GULF OF THAILAND - The amphibious assault ship USS Bonhomme Richard (LHD 6) concluded its participation in Exercise Cobra Gold 2018, Feb. 23, on the final day of the Indo-Pacific region’s largest multinational exercise.
As the 37th iteration of the exercise, CG18 focused on humanitarian assistance and disaster relief. Among participating nations were Indonesia, Japan, the Kingdom of Thailand, Malaysia, the Republic of Korea, Singapore, and the United States.
As the only U.S. Navy ship to take part in CG18, Bonhomme Richard provided a spectrum of afloat capabilities and facilitated amphibious operations for the 3d Marine Division, including the launch and recovery of Navy and Marine Corps aircraft on the flight deck to sending out Marine personnel and equipment on amphibious assault vehicles and landing craft air cushions from the well deck. These ship-to-shore movements were fundamental in carrying out the field exercises of Cobra Gold, as were the operators and directors participating in each evolution in the well deck and on the flight deck.
“I couldn’t be more proud of our Sailors and their dedication throughout this exercise,” said Capt. Larry McCullen, commanding officer of Bonhomme Richard. “Their ability to conduct themselves with the highest level of professionalism and work together with our Marines and our Indo-Pacific allies shows just how versatile Bonhomme Richard is as a warship in the 7th Fleet.”
Prior to the commencement of CG18, Bonhomme Richard’s flight deck was carrying AH-1Z Vipers and UH-1Y Hueys, assigned to the “Gunfighters” of Marine Light Attack Helicopter Squadron (HMLA) 369, as well as CH-53E Super Stallions, assigned to the "Wolfpack" of Marine Heavy Helicopter Squadron (HMH) 466. These aircraft embarked in order to support the different tasks Cobra Gold.
“This exercise was a bit different because we worked more with the Vipers and Hueys,” said flight deck landing signalman Aviation Boatswain’s Mate (Handling) 3rd Class Tiffanie Allenderriley, from Joplin, Mo.. “We normally operate with [MV-22B] Ospreys, but it was a great experience working with the new squadrons.”
While Air Department safely executed the movement and handling of aircraft onboard throughout CG18, Deck Department became more familiar with amphibious assault vehicles (AAV), assigned to the embarked 3rd Assault Amphibian Battalion. To supplement vehicle and personnel transfers, the well deck personnel also embarked landing craft air cushions (LCAC), assigned to Naval Beach Unit (NBU) 7.
“Most of our Sailors are new and have never participated in an evolution involving AAVs,” said leading petty officer of the well deck’s 2nd Division, Boatswain’s Mate 2nd Class Brittany Parker, from Carthage, Texas. “So we did multiple trainings in preparation for Cobra Gold, and we made sure everyone was well-trained and comfortable as [well deck] traffic controlmen.”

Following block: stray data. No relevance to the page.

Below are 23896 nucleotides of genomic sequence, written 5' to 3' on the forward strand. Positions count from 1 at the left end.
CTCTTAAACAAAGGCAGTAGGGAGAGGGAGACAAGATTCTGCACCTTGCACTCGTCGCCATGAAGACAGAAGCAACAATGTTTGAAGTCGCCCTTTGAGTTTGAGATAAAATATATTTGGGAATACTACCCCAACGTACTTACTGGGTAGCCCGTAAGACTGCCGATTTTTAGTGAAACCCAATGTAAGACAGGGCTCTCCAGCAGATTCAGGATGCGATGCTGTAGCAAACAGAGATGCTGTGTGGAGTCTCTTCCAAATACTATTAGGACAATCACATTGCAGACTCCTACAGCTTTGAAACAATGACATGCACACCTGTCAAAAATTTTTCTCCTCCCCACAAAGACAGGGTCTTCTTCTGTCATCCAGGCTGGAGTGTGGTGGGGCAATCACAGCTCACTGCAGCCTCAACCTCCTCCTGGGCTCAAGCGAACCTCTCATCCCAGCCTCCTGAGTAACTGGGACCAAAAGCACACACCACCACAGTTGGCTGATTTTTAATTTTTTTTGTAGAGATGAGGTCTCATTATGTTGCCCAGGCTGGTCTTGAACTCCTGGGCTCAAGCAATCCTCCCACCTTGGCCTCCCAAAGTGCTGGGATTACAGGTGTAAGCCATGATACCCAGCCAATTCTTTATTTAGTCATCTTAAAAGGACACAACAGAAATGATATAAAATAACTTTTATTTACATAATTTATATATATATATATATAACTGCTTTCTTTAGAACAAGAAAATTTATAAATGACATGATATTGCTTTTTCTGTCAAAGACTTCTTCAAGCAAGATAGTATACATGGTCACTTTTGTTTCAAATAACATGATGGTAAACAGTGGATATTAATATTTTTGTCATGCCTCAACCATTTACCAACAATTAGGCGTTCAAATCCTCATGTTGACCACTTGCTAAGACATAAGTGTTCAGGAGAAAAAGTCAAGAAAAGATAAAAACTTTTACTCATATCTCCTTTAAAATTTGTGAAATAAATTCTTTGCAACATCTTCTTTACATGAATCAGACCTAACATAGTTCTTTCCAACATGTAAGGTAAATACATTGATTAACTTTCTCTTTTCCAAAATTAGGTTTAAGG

In support of Exercise Cobra Gold’s aim to advance regional security and ensure effective response to regional crisis, Bonhomme Richard worked alongside the Royal Thai Navy landing platform dock ship HTMS Angthong (LPD 791) and the Republic of Korea (ROK) amphibious landing ship ROKS Cheon Ja Bong (LST-687) during amphibious assault raids and cross-decking evolutions.
“It’s always exciting to work with another country,” said Allenderriley, who directed a Royal Thai Navy S-70B Sea Hawk helicopter for a successful landing and takeoff from the Bonhomme Richard’s flight deck. “Knowing we can safely bring another country’s aircraft onto our ship and we can send our aircraft to theirs shows how effective we can be as allies. There’s a level of professionalism and camaraderie we share when working with other countries.”
As part of a day focused on shipboard interoperability, Deck Department also proved fully capable of recovering an ROK landing craft, mechanized (LCM), similar to the Navy’s landing craft utility (LCU), which transited from Cheon Ja Bong to the well deck of Bonhomme Richard.
“All of our personnel practiced their line handling and were advised on the line sequence and where each Sailor would be placed for receiving the craft,” said Parker. “There was a slight language barrier, but overall Deck kept their wits about them and we safely recovered and launched their LCM from our well deck.”
Additionally, Parker accredited Bonhomme Richard’s successful well deck launch and recovery operations throughout CG18 to her Sailors’ continual commitment to training and precision.
The performance of Bonhomme Richard Sailors, whether specialized in surface or air, demonstrated cooperation, interoperability and collaboration between the Navy-Marine Corps team and among the regional partner nations participating in Cobra Gold.
Bonhomme Richard is on regularly scheduled patrol in the Indo-Pacific region supporting security and stability in the region.